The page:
Plosive voiceless p t k (q)
voiced b d ɡ (ɢ)
Fricative voiceless s x (χ)
voiced β (z) (ɣ) (ʁ)
Nasal m n ɲ ŋ
Liquid r l ʎ
Approximant j

Syllable and Mora

Syllable structure can be represented as Consonant, Vowel, Vowel, Consonant, or CVVC. Any consonant may be the syllable at the beginning of a word (syllable- initial) or the very last syllable (syllable- final). Furthermore, syllables in this case can be divided into moras, which are basically rhythmic units, it determines stress and timing of the word and can be ranked as primary or secondary. [8] Any word typically contains a minimum of two moras, and monosyllabic words will always have VV. [8] Therefore, in any case there are no words with the structure of C, V, C.

Sentence Structure

The order in the noun phrase has the order determiner, adjective, and noun. As you can see in these examples.

Tari goropci nari  

Det Adj N

That old man'.

eri goropci nari

Det Adj N

‘This old man.’

Arisal goropci nari-l

Det Adj N

‘Those old men’.

If you have subject and verb then you have the order subject and verb. As you can see in these examples.

Bii xalacci-wi


‘I will wait’.

ii bii ŋennɛɛ-wi


‘Yes, I will go’.

A sentence with a subject, object, and verb has the order subject, object, and verb. As you can see in this example.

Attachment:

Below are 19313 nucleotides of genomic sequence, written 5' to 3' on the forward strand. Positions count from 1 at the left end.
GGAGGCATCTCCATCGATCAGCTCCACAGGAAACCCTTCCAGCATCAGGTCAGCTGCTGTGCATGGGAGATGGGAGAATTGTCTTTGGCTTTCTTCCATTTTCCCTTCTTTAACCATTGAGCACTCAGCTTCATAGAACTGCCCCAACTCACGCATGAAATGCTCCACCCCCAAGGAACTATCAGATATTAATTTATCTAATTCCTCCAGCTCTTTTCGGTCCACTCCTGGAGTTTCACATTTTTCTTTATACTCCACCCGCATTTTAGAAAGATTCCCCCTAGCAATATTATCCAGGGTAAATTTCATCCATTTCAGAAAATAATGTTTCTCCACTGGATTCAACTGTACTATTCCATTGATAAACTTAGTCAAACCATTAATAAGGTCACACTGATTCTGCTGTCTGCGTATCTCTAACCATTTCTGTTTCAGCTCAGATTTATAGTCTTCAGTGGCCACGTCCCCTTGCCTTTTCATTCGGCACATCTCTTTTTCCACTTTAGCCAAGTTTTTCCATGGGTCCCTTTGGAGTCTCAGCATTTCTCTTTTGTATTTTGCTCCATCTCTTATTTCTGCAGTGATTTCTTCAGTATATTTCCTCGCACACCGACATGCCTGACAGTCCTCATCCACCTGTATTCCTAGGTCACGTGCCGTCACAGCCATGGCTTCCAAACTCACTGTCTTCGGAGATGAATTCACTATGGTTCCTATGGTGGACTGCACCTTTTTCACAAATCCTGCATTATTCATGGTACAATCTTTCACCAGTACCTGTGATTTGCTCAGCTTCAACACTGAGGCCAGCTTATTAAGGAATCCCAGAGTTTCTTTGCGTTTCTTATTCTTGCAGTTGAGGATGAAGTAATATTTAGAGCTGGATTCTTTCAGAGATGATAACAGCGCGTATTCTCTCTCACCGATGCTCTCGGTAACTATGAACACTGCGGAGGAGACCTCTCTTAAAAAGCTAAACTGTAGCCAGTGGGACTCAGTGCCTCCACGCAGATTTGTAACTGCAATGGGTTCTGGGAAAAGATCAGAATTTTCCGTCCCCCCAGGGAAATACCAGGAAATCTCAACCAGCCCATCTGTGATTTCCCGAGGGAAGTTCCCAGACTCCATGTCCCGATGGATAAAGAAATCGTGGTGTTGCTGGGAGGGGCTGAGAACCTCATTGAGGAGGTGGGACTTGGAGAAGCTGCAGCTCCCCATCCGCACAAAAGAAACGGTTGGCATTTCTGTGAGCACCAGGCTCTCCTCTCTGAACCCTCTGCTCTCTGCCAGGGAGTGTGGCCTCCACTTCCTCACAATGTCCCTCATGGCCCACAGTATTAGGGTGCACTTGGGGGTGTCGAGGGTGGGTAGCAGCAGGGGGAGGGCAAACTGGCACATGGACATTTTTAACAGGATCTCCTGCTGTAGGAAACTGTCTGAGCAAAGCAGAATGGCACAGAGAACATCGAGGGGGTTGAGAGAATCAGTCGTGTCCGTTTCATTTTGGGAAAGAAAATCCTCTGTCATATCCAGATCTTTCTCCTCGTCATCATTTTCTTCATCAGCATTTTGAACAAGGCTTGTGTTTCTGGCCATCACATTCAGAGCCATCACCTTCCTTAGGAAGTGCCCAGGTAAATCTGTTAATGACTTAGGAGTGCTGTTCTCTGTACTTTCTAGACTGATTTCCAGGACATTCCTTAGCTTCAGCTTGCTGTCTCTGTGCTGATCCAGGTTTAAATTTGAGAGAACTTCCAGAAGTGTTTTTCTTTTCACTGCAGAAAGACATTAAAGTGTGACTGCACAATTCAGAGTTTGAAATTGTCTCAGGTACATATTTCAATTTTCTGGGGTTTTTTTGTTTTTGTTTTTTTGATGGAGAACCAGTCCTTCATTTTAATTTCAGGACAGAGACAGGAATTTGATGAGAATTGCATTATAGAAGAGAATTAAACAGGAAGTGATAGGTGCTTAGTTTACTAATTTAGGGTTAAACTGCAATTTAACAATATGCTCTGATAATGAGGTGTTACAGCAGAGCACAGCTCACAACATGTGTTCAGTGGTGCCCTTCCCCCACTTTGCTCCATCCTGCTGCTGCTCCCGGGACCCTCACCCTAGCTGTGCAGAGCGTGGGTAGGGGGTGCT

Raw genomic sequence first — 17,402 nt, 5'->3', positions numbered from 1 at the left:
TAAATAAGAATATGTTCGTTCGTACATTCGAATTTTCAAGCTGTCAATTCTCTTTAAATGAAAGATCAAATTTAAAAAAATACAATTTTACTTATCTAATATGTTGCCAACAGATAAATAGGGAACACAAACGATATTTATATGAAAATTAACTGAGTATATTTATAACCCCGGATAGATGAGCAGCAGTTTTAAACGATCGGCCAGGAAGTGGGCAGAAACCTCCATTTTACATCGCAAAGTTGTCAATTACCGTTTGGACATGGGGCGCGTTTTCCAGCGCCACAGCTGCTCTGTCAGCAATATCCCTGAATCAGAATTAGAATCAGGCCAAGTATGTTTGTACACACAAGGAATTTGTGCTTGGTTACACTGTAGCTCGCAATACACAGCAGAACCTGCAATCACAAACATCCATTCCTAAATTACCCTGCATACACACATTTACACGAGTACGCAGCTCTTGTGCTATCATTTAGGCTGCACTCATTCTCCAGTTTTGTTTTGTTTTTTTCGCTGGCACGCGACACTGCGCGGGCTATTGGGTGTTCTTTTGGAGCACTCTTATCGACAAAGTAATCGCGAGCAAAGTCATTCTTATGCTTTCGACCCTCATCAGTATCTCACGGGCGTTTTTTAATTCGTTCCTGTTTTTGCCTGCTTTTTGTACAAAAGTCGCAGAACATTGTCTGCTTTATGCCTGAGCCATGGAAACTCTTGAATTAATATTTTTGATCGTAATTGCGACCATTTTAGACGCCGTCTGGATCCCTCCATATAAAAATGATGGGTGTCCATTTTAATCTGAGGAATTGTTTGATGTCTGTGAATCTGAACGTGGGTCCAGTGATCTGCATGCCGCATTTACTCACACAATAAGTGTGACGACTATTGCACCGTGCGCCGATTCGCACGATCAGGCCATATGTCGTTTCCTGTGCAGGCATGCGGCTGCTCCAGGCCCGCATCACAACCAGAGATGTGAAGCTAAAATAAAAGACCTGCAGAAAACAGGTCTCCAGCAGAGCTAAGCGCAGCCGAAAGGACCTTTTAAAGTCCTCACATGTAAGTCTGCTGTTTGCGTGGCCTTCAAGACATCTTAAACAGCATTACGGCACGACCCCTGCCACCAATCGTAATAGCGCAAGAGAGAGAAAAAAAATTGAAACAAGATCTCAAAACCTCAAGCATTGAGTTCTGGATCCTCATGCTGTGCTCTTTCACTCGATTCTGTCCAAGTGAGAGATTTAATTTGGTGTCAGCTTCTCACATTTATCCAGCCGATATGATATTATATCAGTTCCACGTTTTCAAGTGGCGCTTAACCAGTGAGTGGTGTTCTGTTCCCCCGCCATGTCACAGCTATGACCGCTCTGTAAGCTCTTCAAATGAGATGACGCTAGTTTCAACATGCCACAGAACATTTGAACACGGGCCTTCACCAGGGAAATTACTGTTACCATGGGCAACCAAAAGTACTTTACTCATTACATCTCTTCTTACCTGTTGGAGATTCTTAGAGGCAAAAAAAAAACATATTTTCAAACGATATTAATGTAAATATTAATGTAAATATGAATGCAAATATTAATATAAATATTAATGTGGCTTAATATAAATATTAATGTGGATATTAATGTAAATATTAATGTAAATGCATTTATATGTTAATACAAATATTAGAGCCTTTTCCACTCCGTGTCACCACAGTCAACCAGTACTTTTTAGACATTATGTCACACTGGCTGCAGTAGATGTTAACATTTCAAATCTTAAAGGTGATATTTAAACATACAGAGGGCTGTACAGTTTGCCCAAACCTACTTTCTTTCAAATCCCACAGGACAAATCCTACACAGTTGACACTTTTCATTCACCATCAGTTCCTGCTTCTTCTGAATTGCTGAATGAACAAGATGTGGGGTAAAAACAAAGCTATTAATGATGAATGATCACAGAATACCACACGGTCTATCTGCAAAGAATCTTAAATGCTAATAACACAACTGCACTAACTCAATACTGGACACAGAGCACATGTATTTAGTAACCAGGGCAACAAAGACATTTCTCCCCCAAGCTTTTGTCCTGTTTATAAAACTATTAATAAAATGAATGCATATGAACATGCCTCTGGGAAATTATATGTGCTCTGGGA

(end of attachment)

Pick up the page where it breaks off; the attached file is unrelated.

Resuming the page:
sii gumasikkas nu-la


‘You have money’.

A sentence with determiner, subject, noun, adjective, and verb has the order of a noun phrase. As you can see in this example.

tari nari  caa ninda-ji kusalji tuksɛɛ -ni   

Det, S,   N Adj V

‘That man runs faster than that dog’.

A sentence where the complement comes after its complement is a postposition. As you can see in this example.

sundattaa dug-ji bii-ni

N, N Post

‘The fish (sundattaa) is at home (dug-ji)’.


See also


  1. Orok at Ethnologue (18th ed., 2015)
  2. Endangered Languages Project data for Orok.
  3. Uilta may come from the word ulaa which means 'domestic reindeer'. Tsumagari, Toshiro, 2009: "Grammatical Outline of Uilta (Revised)". Hokkaido University
  4. Hammarström, Harald; Forke, Robert; Haspelmath, Martin; Bank, Sebastian, eds. (2020). "Orok". Glottolog 4.3.